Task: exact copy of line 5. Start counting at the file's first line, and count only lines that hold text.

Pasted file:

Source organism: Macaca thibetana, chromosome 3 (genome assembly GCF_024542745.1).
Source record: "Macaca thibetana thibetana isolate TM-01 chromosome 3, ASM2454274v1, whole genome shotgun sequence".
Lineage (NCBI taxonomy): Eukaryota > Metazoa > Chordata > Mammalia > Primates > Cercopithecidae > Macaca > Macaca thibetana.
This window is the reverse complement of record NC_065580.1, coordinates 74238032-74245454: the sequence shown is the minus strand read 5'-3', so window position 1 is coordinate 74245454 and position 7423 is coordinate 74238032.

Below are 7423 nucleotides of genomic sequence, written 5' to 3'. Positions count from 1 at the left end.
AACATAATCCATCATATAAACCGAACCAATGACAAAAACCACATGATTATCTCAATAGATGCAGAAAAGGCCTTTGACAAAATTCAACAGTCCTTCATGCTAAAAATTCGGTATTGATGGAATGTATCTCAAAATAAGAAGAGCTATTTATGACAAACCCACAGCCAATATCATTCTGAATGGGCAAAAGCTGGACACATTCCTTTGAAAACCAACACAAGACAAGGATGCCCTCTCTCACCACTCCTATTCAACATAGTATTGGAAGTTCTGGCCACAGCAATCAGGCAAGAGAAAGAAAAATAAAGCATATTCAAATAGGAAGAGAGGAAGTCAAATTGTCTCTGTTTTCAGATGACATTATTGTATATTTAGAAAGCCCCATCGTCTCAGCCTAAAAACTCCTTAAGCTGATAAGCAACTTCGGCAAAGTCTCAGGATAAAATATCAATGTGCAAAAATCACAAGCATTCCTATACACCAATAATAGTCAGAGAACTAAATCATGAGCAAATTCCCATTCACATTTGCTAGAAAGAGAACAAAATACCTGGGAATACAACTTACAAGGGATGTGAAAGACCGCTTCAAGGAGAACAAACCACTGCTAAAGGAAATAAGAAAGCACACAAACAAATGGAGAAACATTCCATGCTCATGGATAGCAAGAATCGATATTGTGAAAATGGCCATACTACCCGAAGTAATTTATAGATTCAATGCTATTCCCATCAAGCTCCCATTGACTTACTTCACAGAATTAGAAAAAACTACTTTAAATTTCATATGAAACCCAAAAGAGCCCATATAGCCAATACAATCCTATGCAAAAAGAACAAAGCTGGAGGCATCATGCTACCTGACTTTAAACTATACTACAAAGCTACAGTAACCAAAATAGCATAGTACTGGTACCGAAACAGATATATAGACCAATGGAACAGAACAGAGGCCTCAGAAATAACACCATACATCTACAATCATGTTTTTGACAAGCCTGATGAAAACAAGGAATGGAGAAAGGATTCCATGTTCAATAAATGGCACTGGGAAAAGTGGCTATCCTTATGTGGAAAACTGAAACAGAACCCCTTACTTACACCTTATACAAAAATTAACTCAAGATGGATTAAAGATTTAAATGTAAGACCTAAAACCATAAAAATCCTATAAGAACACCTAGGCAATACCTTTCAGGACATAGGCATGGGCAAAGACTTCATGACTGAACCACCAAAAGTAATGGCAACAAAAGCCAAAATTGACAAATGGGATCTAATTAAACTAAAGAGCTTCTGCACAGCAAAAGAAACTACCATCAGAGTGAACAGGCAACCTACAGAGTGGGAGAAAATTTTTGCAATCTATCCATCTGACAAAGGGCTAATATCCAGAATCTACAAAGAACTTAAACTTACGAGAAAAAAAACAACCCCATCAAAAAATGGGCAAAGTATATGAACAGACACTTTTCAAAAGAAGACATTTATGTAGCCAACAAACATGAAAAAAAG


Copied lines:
Below are 7423 nucleotides of genomic sequence, written 5' to 3'. Positions count from 1 at the left end.